DECLARE @StrValue nvarchar(20),
        @TimeValue time;
SET @TimeValue = N'09:24 PM';
SET @StrValue = FORMAT(@TimeValue, N'c');
SELECT @StrValue;
SELECT @TimeValue;
GO

Time Addition

One of the primary operations you may want to perform on a date or a time value would consist of adding a value to it. To support this operation, Transact-SQL provides the DATEADD() function. Its syntax is:

DATEADD(TypeOfValue, ValueToAdd, DateOrTimeReferenced)

The third argument to this function is the value of a time on which the operation will be performed. It can be a constant value that uses a valid format. The second argument is the value that will be added. It should be a constant integer, such as 8, or a floating point value, such as 4.06.

When calling this function, you must first specify the type of value that you want to add. This type is passed as the first argument. It is used as follows:

If the TypeOfValue is As a result
Hour hh A number of hours will be added to the time value
minute n mi A number of minutes will be added to the time value
second s ss A number of seconds will be added to the time value
millisecond ms A number of milliseconds will be added to the time value

Here is an example that adds two hours to a time value:

DECLARE @TimeValue time,
	@Result time;
SET     @TimeValue = N'23:38';
SET     @Result = DATEADD(hh, 2, @TimeValue);
SELECT @TimeValue;
SELECT @Result;
GO

The .NET Framework provides alternative ways to perform time-based operations such as adding two time values.

Time Subtraction

Another regular operation performed on a time value consists of getting the number of units that has elapsed in the range of two time values. To support this operation, Transact-SQL provides the DATEDIFF() function. Its syntax is:

DATEDIFF(TypeOfValue, StartDate, EndDate)

This function takes three arguments. The second argument is the starting time of the range to be considered. The third argument is the end or last time of the considered range. You use the first argument to specify the type of value you want the function to produce. This argument uses the same value as those of the DATEADD() function. Here is an example:

DECLARE @Start time,
	@End time,
	@Result int;
SET     @Start = N'12:24';
SET     @End = N'15:06';
SET     @Result = DATEDIFF(n, @Start, @End);
SELECT @Start [Start Time];
SELECT @End [End Time];
SELECT @Result;
GO

The Part Name of a Time Value

Sometime you want to get a component of a date, such as the hour, the minute, or the second. To assist you with this, Transact-SQL is equipped with a function named DATENAME. Its syntax is:

nvarchar DATENAME(integer ReturnedValue, date Value);

The first argument specifies the value you want to get from the function. That argument can be one of the following:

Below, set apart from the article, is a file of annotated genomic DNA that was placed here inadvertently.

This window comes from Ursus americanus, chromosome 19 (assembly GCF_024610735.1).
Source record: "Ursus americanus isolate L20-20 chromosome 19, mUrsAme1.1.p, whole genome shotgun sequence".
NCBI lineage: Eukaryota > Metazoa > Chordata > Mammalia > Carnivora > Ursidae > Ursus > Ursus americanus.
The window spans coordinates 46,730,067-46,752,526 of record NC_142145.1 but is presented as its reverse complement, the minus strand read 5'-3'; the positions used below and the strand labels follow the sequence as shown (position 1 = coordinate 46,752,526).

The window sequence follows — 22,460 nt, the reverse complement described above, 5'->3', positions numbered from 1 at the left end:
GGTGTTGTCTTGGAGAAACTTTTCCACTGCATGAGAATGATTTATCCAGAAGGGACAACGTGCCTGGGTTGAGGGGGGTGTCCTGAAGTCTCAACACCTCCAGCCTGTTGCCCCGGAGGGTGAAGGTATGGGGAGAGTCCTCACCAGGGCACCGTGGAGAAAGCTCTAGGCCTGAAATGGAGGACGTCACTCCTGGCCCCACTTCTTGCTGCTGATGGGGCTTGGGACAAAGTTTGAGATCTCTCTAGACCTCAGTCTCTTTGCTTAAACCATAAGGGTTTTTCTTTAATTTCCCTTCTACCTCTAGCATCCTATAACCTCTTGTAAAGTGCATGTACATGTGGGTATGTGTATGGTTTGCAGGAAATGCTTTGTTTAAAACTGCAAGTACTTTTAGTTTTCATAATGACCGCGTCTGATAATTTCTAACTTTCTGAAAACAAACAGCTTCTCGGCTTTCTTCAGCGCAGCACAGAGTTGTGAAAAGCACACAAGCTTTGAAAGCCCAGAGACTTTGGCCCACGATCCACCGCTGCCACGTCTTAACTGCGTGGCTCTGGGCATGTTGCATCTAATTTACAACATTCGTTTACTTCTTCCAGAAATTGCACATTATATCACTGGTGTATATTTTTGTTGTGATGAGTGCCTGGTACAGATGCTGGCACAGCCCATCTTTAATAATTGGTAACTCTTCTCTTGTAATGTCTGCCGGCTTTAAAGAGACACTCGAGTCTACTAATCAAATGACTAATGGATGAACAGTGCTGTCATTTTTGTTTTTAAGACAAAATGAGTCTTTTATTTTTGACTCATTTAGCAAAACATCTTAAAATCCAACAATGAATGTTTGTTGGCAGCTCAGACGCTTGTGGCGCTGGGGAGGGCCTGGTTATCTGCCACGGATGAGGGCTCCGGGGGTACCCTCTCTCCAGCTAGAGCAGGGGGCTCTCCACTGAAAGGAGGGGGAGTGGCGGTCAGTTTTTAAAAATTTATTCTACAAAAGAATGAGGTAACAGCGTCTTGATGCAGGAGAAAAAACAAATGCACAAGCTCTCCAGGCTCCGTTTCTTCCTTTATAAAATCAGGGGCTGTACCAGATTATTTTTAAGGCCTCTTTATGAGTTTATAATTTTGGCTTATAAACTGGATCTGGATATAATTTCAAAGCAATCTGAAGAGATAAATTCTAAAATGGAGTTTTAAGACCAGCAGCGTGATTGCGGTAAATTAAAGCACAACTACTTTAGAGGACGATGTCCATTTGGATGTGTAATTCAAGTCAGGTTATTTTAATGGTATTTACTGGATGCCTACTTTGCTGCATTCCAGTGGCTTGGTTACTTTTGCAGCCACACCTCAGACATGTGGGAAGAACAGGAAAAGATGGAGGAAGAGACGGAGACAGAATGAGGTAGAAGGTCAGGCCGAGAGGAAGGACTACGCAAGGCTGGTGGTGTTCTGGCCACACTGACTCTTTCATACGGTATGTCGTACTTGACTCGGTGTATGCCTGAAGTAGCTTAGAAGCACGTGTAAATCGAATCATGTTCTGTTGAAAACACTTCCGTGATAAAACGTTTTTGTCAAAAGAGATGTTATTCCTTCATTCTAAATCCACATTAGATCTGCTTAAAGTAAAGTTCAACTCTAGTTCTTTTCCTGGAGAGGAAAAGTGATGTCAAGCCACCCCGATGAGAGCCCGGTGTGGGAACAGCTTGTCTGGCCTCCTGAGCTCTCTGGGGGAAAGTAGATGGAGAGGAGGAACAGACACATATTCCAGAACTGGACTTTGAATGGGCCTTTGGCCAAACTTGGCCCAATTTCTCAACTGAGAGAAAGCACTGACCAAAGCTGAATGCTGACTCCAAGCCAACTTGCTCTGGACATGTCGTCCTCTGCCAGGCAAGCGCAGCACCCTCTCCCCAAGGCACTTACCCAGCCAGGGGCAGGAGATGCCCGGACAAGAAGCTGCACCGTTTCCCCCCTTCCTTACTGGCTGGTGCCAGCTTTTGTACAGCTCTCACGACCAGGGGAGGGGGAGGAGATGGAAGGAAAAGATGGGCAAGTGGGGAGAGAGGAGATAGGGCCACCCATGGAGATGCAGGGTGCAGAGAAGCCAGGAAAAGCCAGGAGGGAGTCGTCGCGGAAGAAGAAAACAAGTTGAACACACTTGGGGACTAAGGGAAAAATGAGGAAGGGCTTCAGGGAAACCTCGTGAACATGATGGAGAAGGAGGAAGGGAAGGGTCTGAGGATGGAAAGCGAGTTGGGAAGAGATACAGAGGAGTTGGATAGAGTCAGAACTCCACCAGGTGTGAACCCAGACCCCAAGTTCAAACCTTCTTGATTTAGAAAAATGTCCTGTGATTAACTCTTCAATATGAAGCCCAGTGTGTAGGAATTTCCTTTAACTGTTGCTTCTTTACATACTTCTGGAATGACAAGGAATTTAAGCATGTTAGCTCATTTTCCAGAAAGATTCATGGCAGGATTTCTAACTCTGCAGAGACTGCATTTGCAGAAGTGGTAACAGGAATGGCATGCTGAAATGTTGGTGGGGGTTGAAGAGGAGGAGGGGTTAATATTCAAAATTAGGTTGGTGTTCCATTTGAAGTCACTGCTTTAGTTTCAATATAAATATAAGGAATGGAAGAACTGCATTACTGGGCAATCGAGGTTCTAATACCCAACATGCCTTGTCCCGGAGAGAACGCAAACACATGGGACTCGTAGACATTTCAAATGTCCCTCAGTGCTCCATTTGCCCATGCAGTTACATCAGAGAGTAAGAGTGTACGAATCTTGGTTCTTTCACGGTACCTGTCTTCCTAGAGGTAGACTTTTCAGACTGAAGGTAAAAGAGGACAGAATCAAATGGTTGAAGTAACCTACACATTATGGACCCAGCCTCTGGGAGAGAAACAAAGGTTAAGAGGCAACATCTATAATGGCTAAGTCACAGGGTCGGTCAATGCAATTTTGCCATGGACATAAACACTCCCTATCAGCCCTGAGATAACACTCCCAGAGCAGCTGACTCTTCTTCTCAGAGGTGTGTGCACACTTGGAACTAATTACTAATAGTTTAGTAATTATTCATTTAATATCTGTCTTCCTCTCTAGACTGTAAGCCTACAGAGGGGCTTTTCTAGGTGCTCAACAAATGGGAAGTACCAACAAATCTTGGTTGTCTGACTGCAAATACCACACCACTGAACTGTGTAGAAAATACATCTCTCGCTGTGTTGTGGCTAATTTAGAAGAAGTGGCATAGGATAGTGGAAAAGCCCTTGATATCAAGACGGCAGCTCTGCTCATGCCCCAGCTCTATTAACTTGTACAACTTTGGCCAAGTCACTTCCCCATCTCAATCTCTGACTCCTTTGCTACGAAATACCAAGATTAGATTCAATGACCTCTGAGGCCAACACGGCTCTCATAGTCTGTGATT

If the ReturnedValue is The function will return
Hour hh The hour part
minute n mi The minute part
second s ss The second
millisecond ms The millisecond
microsecond mcs The microsecond
nanosecond ns The nanosecond

The second argument is the time that hold the value from which the value will be produced. Here is an example:

DECLARE @TimeValue time,
	@Result int;
SET     @TimeValue = N'23:38';
SET     @Result = DATENAME(hh, @TimeValue);
SELECT @TimeValue;
SELECT @Result;
GO

Besides DATENAME(), Transact-SQL also provides a function named DATEPART. Its syntax is:

int DATEPART (integer datepart, date Value)

This function takes the exact same arguments as DATENAME and both functions essentially behave the same. The main difference is that DATENAME() returns a string while DATEPART() returns an integer. Remember that what you are interested in is the value of the first argument. This means that these two functions perform the same operation.

Combining Date and Time Values

 

Introduction

Instead of singly declaring a date or a time value, you may want to combine both values into one. To support this, Transact-SQL provides the DATETIME2 data type. This data type counts dates from January 1st, 0001 and ends on December 31st, 9999. Therefore, to declare a variable that supports a date value, a time value, or a combination of a date and time values, use the DATETIME2 data type. To initialize the variable, use one of the following formulas:

YYYYMMDD
YYYYMMDD hh:mm:ss
YYYYMMDD hh:mm:ss[.fractional seconds]
YYYY-MM-DD
YYYY-MM-DD hh:mm:ss
YYYY-MM-DD hh:mm:ss[.fractional seconds]
MM-DD-YY
MM-DD-YY hh:mm:ss
MM-DD-YY hh:mm:ss[.fractional seconds]
MM-DD-YYYY
MM-DD-YYYY hh:mm:ss
MM-DD-YYYY hh:mm:ss[.fractional seconds]
MM/DD/YY
MM/DD/YY hh:mm:ss
MM/DD/YY hh:mm:ss[.fractional seconds]
MM/DD/YYYY
MM/DD/YYYY hh:mm:ss
MM/DD/YYYY hh:mm:ss[.fractional seconds]

Remember to include the value in single-quotes. Here are examples:

using System;
using System.Drawing;
using System.Windows.Forms;
using System.Data.SqlClient;

public class Exercise : System.Windows.Forms.Form
{
    Button btnDatabase;

    public Exercise()
    {
        InitializeComponent();
    }